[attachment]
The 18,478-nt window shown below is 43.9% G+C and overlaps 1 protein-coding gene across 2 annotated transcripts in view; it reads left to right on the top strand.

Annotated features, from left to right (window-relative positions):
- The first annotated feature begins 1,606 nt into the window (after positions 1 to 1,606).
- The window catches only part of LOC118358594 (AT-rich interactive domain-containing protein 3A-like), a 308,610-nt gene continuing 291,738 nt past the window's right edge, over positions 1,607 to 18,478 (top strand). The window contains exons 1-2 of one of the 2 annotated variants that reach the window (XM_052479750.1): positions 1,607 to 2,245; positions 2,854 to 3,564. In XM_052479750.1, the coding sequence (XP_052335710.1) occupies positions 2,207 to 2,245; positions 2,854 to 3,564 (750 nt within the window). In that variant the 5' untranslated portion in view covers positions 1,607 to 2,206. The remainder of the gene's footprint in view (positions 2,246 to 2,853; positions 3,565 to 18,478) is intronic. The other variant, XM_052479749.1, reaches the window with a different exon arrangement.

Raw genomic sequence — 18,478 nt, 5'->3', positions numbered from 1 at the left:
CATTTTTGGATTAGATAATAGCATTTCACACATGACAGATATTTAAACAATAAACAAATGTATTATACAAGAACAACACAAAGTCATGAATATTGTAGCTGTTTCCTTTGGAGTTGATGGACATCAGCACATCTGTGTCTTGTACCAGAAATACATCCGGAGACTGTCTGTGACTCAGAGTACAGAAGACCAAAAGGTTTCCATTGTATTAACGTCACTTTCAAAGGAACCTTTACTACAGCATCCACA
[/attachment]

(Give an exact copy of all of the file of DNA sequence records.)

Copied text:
The 18,478-nt window shown below is 43.9% G+C and overlaps 1 protein-coding gene across 2 annotated transcripts in view; it reads left to right on the top strand.

Annotated features, from left to right (window-relative positions):
- The first annotated feature begins 1,606 nt into the window (after positions 1 to 1,606).
- The window catches only part of LOC118358594 (AT-rich interactive domain-containing protein 3A-like), a 308,610-nt gene continuing 291,738 nt past the window's right edge, over positions 1,607 to 18,478 (top strand). The window contains exons 1-2 of one of the 2 annotated variants that reach the window (XM_052479750.1): positions 1,607 to 2,245; positions 2,854 to 3,564. In XM_052479750.1, the coding sequence (XP_052335710.1) occupies positions 2,207 to 2,245; positions 2,854 to 3,564 (750 nt within the window). In that variant the 5' untranslated portion in view covers positions 1,607 to 2,206. The remainder of the gene's footprint in view (positions 2,246 to 2,853; positions 3,565 to 18,478) is intronic. The other variant, XM_052479749.1, reaches the window with a different exon arrangement.

Raw genomic sequence — 18,478 nt, 5'->3', positions numbered from 1 at the left:
CATTTTTGGATTAGATAATAGCATTTCACACATGACAGATATTTAAACAATAAACAAATGTATTATACAAGAACAACACAAAGTCATGAATATTGTAGCTGTTTCCTTTGGAGTTGATGGACATCAGCACATCTGTGTCTTGTACCAGAAATACATCCGGAGACTGTCTGTGACTCAGAGTACAGAAGACCAAAAGGTTTCCATTGTATTAACGTCACTTTCAAAGGAACCTTTACTACAGCATCCACA